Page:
Associated Press
Monday, Nov 24, 2014
Quincy, IL News - QuincyJournal.com
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qfingers - Quincy Regional Airport makes another late season push for 10,000 departures - Quincy, IL News - Qui
Not without another subsidy which ain't gonna' happen since Essential AIr Service is no longer a justification when you have an airline operating already.
DRUM57IX - Quincy Regional Airport makes another late season push for 10,000 departures - Quincy, IL News - Qui
If we were able to get an airline that goes to Chicago along with cape air that goes to St. Louis, we'd easily hit the mark. I wonder if any companies that fly out of midway in Chicago would do some kind of flight to Quincy.
migraine_in_qcy - Quincy Regional Airport makes another late season push for 10,000 departures - Quincy, IL News - Qui
I'm not endorsing the idea, just explaining how I read it. It seemed pretty clear from your comment about requiring enplanements that you didn't understand what he was saying.
ONCEMORE1 - Strawman: The Guy the Liberal Press Doesn\'t Know Exists..... - Quincy, IL News - QuincyJournal.com
Sadly, facts like these don't seem to mean anything to the Hard Core Left-Wing Dimmokrat Obama supporters. They just get in the way of the Blind Agenda and, oh hell, must just be Republican BS anyway. And that Fox News, you can't believe ANYTHING they say! Now, CNN, NBC, PBS and anonymous bloggers, now THEM you can believe!
CoolEdge - Strawman: And Now WE Get Even With Whitey...... - Quincy, IL News - QuincyJournal.com
and recall Obama's removal of the work requirement:
the Obama Administration issued a bureaucratic edict declaring that state welfare bureaucracies would no longer need to comply with the work participation standards established in the 1996 welfare reform law.

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Aging Illinois bridges hinder soybean harvest

3 months, 2 weeks ago Associated Press

Weight limits are increasing farming cost

From Associated Press:

A no-frills concrete bridge on the edge of Stockland, Illinois, represents just the kind of headache the nation's soybean farmers hope a multimillion-dollar campaign and a little creative thinking will cure.

The 50-feet concrete span and hundreds like it in soybean-growing states can't handle the weight of fully loaded grain trucks that'll be bringing an expected record harvest to grain elevators this fall. That means those who use the often small, obscure bridges will have to make more trips and spend more money.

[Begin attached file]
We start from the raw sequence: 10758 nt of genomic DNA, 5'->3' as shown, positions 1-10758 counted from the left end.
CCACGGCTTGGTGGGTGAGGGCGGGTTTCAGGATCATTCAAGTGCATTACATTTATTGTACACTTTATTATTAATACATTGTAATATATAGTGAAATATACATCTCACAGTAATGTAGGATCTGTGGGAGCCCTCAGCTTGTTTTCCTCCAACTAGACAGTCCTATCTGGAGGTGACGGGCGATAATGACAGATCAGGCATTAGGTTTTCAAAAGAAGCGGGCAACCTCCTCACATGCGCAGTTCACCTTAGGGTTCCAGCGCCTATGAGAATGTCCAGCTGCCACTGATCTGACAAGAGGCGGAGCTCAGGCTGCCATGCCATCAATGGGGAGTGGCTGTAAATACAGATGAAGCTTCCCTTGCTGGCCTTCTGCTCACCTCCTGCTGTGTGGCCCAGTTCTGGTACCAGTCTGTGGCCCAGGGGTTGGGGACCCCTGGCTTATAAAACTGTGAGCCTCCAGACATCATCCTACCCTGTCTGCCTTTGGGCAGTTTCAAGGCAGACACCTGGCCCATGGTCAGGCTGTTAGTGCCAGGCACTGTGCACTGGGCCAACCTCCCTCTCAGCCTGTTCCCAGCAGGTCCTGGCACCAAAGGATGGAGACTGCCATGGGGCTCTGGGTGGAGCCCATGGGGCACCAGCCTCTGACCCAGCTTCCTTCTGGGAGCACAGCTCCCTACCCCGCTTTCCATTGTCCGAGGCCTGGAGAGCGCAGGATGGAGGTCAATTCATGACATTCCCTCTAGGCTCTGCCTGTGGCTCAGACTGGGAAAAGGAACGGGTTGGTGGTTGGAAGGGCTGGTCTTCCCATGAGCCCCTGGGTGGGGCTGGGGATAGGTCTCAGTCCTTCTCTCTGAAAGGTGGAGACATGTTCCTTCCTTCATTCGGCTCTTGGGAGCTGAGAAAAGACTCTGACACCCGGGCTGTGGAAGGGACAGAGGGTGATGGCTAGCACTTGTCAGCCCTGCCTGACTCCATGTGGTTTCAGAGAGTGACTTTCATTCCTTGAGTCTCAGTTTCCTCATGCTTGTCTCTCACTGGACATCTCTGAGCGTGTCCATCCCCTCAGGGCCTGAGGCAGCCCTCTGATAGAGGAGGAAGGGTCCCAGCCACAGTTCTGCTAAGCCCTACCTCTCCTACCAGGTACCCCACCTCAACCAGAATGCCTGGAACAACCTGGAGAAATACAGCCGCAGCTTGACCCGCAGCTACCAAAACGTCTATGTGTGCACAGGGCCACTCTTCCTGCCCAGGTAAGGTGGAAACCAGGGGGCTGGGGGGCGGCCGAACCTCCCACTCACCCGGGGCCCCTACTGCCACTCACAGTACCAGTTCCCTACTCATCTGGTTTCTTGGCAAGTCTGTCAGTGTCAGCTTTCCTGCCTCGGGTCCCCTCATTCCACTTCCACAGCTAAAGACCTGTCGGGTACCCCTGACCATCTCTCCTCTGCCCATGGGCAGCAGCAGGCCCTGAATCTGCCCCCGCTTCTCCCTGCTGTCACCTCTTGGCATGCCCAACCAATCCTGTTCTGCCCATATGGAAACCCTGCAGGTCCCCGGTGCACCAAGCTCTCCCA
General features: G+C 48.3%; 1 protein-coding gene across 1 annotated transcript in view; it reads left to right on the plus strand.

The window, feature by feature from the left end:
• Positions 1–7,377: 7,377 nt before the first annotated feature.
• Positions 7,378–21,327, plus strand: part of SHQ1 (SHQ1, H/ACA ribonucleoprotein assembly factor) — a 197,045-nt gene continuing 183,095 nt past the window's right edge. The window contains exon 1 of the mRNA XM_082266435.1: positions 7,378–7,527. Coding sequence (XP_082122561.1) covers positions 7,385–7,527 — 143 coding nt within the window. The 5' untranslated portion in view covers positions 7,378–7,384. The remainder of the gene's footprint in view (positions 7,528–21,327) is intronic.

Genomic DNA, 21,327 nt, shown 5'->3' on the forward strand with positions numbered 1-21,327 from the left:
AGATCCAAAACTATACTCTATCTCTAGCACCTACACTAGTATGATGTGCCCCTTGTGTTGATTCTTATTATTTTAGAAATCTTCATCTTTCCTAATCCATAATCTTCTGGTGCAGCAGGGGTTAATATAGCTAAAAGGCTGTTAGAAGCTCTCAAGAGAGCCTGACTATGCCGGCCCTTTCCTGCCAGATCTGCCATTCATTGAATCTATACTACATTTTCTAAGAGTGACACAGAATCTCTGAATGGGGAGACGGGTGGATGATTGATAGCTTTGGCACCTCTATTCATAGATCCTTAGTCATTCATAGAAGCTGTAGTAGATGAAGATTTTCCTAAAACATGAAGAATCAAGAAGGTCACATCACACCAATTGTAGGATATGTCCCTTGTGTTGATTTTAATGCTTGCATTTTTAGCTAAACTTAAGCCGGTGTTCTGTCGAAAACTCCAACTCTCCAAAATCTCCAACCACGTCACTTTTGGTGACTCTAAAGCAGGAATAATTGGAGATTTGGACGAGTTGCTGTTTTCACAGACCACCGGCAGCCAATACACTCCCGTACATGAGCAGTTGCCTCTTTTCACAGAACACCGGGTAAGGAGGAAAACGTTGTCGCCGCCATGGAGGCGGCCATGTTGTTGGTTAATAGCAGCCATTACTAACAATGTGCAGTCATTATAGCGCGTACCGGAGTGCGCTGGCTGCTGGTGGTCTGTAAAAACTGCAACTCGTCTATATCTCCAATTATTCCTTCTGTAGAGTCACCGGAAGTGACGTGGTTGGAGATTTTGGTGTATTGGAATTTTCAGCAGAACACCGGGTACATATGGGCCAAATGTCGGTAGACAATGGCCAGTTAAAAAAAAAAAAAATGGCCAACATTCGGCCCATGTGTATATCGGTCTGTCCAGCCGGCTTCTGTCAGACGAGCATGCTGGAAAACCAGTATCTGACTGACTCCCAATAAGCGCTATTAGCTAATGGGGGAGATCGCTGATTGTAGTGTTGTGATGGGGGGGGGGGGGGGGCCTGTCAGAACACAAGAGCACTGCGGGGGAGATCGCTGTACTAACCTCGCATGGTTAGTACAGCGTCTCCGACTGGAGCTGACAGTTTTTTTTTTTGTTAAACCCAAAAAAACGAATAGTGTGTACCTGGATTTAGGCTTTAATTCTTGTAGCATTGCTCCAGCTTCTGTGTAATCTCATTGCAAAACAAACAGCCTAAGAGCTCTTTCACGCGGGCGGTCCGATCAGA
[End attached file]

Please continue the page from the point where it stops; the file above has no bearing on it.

Hauling soybeans to Stockland Grain Co. from the west means crossing the Stockland bridge. It's restricted to 29 tons or 58,000 pounds; a fully loaded grain trucks weighs 80,000 pounds.

"Basically, it's probably doubling the freight (cost)," Stockland Grain owner Sonny Metzinger said from his business about 100 miles south of Chicago.

Since farmers' profits are dropping this year alongside crop prices, bridge-infrastructure needs have come into sharper focus. Most soybeans wind up on a rail car or barge to reach their ultimate destination, but just about all of them leave the farm in trucks that roll over small bridges.

"This matters a lot all of the sudden," said Scott Irwin, a professor of agricultural marketing at the University of Illinois.

Soybeans are one of the country's largest and most valuable crops -- $41.8 billion in 2013 -- and are grown in about 30 states for animal feed, food additives and other uses. That money is of particular importance in rural counties in states such as Iowa and Illinois, the two largest producers. But those counties have small, often dwindling populations and the bridges are lightly used outside of hauling crops to market, which makes them a tough sell to state and local policymakers.

National and state soybean trade groups are spending millions -- $1.5 million in Illinois over three years, for example -- to make their case and present solutions beyond asking government agencies in charge of the bridges for money that they often don't have.

"The reality is we don't have the funding available to upgrade every single mile of that infrastructure and every single one of those bridges," said Mike Steenhoek, executive director of the Soy Transportation Coalition, a national soybean group based in Iowa that's working on the initiative.

The trade groups believe a bridge's importance shouldn't be measured by how many vehicles use it but by the value of the product they carry. Even at Friday's depressed price of less than $11 a bushel, a full truckload of 900 bushels of soybeans would sell for close to $9,900.

But, according to Irwin, cutting the weight a farmer's truck can carry by 25 percent per load might mean spending an extra $1,300 on fuel per 1,000 acres of crop.

The Illinois Soybean Association is working to pick a handful of bridges in each county to focus attention and resources on and, it hopes, present creative potential solutions, according to Scott Sigman, who works on transportation issues for the association.

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